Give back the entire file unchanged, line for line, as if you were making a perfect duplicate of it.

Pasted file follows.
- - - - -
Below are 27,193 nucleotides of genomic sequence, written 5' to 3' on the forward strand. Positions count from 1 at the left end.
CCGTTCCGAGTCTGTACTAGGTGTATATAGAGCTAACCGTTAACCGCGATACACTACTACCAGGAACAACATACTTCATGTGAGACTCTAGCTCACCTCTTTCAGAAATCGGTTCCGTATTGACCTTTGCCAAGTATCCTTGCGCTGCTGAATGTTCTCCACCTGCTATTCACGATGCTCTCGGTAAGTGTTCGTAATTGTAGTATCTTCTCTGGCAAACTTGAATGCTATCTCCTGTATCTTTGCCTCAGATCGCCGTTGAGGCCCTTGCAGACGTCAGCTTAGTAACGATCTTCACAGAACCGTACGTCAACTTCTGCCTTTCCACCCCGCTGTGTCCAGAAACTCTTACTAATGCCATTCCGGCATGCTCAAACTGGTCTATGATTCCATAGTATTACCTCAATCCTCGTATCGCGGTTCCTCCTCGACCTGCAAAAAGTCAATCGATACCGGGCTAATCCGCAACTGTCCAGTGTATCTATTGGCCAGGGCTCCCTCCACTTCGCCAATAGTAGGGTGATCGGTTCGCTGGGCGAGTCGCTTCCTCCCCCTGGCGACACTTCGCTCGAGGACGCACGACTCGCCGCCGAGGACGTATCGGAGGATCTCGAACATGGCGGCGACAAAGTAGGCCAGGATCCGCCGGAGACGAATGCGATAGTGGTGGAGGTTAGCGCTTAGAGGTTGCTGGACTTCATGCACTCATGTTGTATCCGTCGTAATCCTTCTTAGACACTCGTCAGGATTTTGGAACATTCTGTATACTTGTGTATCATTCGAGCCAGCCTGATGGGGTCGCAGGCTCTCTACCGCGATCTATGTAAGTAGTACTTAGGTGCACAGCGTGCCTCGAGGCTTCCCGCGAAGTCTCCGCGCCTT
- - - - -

Below are 27,193 nucleotides of genomic sequence, written 5' to 3' on the forward strand. Positions count from 1 at the left end.
CCGTTCCGAGTCTGTACTAGGTGTATATAGAGCTAACCGTTAACCGCGATACACTACTACCAGGAACAACATACTTCATGTGAGACTCTAGCTCACCTCTTTCAGAAATCGGTTCCGTATTGACCTTTGCCAAGTATCCTTGCGCTGCTGAATGTTCTCCACCTGCTATTCACGATGCTCTCGGTAAGTGTTCGTAATTGTAGTATCTTCTCTGGCAAACTTGAATGCTATCTCCTGTATCTTTGCCTCAGATCGCCGTTGAGGCCCTTGCAGACGTCAGCTTAGTAACGATCTTCACAGAACCGTACGTCAACTTCTGCCTTTCCACCCCGCTGTGTCCAGAAACTCTTACTAATGCCATTCCGGCATGCTCAAACTGGTCTATGATTCCATAGTATTACCTCAATCCTCGTATCGCGGTTCCTCCTCGACCTGCAAAAAGTCAATCGATACCGGGCTAATCCGCAACTGTCCAGTGTATCTATTGGCCAGGGCTCCCTCCACTTCGCCAATAGTAGGGTGATCGGTTCGCTGGGCGAGTCGCTTCCTCCCCCTGGCGACACTTCGCTCGAGGACGCACGACTCGCCGCCGAGGACGTATCGGAGGATCTCGAACATGGCGGCGACAAAGTAGGCCAGGATCCGCCGGAGACGAATGCGATAGTGGTGGAGGTTAGCGCTTAGAGGTTGCTGGACTTCATGCACTCATGTTGTATCCGTCGTAATCCTTCTTAGACACTCGTCAGGATTTTGGAACATTCTGTATACTTGTGTATCATTCGAGCCAGCCTGATGGGGTCGCAGGCTCTCTACCGCGATCTATGTAAGTAGTACTTAGGTGCACAGCGTGCCTCGAGGCTTCCCGCGAAGTCTCCGCGCCTT